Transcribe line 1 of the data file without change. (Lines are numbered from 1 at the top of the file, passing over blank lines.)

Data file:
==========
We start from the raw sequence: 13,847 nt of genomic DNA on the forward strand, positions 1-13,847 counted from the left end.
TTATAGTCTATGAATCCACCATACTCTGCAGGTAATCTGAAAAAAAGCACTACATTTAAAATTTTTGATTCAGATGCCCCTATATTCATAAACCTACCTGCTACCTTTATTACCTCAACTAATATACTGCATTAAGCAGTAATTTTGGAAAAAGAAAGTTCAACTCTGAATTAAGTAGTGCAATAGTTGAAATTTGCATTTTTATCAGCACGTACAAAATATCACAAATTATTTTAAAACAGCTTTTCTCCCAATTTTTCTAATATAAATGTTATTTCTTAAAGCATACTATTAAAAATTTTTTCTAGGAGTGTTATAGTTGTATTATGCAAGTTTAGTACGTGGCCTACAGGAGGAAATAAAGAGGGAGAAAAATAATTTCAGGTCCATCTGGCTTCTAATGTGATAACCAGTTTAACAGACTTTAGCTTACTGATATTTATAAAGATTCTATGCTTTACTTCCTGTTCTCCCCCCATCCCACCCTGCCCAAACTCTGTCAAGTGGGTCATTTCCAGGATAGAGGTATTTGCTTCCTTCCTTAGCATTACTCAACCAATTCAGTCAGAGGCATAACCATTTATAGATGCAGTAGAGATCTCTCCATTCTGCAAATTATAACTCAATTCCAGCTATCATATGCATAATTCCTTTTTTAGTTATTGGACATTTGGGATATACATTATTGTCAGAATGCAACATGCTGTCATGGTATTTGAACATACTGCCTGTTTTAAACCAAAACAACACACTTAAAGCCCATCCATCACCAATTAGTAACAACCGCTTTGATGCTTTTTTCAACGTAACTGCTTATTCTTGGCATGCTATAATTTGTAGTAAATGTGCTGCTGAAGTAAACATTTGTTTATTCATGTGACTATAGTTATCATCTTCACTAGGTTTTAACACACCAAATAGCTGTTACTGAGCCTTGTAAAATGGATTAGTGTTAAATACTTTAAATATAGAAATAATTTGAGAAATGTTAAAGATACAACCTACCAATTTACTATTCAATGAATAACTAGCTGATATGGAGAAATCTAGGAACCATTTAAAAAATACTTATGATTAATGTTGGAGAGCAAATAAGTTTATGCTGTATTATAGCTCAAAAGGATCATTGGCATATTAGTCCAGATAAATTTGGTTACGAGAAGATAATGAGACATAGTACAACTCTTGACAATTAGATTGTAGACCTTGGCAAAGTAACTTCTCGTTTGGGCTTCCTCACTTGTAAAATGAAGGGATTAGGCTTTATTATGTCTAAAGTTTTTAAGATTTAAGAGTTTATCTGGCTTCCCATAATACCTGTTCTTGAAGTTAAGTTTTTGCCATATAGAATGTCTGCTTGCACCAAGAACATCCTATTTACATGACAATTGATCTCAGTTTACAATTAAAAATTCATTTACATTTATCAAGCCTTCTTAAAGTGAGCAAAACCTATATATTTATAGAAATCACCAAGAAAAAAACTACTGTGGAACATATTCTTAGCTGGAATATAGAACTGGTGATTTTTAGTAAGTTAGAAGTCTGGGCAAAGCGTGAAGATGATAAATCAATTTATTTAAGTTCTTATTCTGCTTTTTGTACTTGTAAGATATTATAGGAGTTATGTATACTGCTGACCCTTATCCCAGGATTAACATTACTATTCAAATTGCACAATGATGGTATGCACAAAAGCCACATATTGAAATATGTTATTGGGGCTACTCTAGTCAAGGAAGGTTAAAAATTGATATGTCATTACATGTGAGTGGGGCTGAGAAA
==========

We start from the raw sequence: 13,847 nt of genomic DNA on the forward strand, positions 1-13,847 counted from the left end.